The Nikon Mirrorless

Although Nikon has launched two new mirrorless cameras, Z6 & Z7, we will only be looking at the Z6 in this blog. Nikon Z6 - Now for a very small space in my camera bag, I can have a back up body on my commercial shoots and also the perfect camera to take on wedding work.


  • ISO 100 to 51200? Check.

  • Hybrid Contrast/Phase AF? Check.

  • 273 Focus points covering the whole frame? Check.

  • Small file size? Check. Super bonus is the Small, Medium and Large RAW files! So unless I really need to, I could be shooting Medium RAW file size for the weddings. This would mean my storage has to be half of what my D800E needed. So plug in a reliable XQD 128 GB and shoot away.

  • Added BIG Bonus - Compatibility with incumbent accessories: I can still use my TTL and existing Godox lights with the Nikon specific triggers and receivers, while continuing with my trusty on camera SB700 flash as and when the need arises. Deal done!

Yes, I know I know, it does not have a dual memory slot. I would have loved it too, but to be honest I have been shooting only SDs on my D800E since the day I got it. So I am not going to stress about it... for now. I have had a couple of issues in the D90  days (I started with the D70, moved up to a D90 and the the D800e. I told you I have been using Nikons since the beginning of time) with failed SD cards, but never lost data. The camera would just refuse to shoot with damaged or failed cards. I predict that in another year, at least, Nikon will come out with a dual card slot. And obviously they will call it the Z6s.

The Not-So-Good-Apparently

  • The D-Series lenses will lose auto-focus capabilities. But no AF-D lens is really collector worthy anyway. So jump onto the G series right away if you already haven't.

  • The battery life isn't really stellar at some 300-400 shots per charge. But, what we have gathered from other reviews from people who have actually used the camera, is that real world usage is showing some 900 shots with video thrown in? Also, now the battery charger is a USB compatible device, so you can bring along your massive battery banks and charge these batteries anywhere you want instead of hunting around for a wall socket. This does mean that the battery banks weight offsets any advantage from the lighter camera  body, so don't expect your bag to get any drastically lighter. In my opinion, this is still a positive. At least now its not dead weight!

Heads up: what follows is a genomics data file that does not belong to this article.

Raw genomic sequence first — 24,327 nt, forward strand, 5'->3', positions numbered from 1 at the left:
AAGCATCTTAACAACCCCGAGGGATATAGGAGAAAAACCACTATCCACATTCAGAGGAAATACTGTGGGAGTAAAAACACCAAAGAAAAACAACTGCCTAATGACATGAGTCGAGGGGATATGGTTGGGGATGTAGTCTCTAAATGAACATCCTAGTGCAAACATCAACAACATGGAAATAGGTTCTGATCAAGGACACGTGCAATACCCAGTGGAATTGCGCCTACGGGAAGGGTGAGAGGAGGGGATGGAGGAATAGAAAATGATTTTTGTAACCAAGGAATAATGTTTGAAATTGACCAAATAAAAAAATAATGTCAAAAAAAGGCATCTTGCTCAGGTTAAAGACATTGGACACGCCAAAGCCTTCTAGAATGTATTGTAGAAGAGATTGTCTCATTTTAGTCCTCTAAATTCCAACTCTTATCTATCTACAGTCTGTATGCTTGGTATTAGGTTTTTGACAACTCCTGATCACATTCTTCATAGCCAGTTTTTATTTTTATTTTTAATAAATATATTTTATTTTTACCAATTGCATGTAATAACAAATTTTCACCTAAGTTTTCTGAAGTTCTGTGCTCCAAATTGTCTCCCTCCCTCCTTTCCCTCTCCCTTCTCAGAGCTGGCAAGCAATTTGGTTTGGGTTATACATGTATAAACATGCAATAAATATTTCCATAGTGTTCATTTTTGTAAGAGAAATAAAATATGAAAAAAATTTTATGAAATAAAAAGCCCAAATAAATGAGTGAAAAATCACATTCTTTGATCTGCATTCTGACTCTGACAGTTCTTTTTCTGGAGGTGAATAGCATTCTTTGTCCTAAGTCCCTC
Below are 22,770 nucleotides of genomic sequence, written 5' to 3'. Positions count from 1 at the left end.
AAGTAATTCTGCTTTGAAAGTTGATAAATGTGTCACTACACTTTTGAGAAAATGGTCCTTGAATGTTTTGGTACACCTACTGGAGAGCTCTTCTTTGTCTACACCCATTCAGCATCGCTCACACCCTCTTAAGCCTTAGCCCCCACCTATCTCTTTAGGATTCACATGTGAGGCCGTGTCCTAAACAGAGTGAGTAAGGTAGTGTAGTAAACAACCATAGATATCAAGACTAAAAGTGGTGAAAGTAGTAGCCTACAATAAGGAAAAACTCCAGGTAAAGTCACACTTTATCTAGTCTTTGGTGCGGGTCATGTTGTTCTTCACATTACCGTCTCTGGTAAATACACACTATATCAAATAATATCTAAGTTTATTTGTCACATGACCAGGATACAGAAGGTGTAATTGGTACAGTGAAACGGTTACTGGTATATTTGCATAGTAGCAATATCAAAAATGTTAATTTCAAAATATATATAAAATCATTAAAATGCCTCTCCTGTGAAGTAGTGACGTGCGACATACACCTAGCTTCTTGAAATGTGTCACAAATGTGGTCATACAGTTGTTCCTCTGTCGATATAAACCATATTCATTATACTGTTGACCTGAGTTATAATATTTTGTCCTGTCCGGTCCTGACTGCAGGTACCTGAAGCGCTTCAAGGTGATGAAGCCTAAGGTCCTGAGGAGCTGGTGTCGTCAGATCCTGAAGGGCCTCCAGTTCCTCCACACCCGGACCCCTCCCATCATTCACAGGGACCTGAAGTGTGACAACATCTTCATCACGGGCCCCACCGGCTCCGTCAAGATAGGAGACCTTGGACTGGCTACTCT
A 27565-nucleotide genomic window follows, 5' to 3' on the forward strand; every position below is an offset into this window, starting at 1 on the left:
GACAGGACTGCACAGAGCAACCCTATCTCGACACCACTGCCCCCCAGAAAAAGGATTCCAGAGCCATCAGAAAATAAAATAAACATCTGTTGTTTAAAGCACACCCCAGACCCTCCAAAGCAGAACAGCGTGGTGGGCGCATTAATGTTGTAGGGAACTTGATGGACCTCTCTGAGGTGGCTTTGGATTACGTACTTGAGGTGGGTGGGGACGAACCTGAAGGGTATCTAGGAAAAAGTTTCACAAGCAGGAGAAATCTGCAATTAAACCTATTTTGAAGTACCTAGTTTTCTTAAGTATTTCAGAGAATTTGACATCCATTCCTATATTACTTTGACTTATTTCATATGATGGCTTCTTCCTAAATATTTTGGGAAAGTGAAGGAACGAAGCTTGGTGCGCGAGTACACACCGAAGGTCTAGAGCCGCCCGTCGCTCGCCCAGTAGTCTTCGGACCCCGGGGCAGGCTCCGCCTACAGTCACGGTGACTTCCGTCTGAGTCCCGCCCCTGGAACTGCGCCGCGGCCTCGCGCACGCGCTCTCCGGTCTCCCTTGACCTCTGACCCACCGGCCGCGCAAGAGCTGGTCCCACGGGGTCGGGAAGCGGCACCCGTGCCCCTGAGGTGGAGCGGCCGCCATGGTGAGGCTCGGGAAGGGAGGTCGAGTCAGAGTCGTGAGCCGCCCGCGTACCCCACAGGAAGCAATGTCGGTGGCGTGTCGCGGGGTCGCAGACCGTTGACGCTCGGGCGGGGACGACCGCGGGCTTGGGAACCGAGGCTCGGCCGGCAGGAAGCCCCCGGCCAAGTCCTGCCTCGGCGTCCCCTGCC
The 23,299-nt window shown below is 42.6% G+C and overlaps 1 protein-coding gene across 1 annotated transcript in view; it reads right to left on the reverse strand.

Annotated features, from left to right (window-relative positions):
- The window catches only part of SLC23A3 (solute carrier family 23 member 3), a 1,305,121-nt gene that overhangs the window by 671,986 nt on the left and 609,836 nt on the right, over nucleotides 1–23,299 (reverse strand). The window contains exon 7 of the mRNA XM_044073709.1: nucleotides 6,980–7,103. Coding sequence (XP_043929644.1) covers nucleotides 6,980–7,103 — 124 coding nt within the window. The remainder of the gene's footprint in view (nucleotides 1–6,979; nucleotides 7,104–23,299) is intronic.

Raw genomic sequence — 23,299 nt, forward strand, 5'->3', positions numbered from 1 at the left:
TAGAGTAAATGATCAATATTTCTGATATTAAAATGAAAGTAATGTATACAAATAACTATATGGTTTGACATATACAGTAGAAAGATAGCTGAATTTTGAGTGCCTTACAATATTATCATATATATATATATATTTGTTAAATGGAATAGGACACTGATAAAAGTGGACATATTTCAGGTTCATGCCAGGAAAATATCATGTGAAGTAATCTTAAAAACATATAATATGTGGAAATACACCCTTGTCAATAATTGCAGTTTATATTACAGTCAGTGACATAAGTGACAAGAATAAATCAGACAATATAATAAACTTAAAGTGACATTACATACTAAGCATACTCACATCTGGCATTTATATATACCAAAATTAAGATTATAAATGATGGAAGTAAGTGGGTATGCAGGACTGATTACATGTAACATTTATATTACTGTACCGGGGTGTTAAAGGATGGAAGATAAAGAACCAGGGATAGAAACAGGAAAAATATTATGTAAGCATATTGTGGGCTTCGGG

• No eye focus. Is this really a big deal? I understand that the AF tracking algorithms have been changed on the Z(s). And I think that the Pin-Point focus mode combined with the advanced tracking will yield the same result.

  • No Dual Card Slot. Personally, this will be the biggest downer for me.

  • It’s going to take a while for the third party lenses to come up with the Z mount. This is the price of any new innovation anyway. Nikon was at least sensitive enough to design and manufacture the FTZ adapter - a good solution for this transition transition.

The Absolute Delicious:

  • Continuation and seamless integration for Nikon users without major (additional) investment. Every bit of Nikon gear you have collected so far will work. Albeit, a few restrictions... such as the lack of AF with the D series lenses among a few others.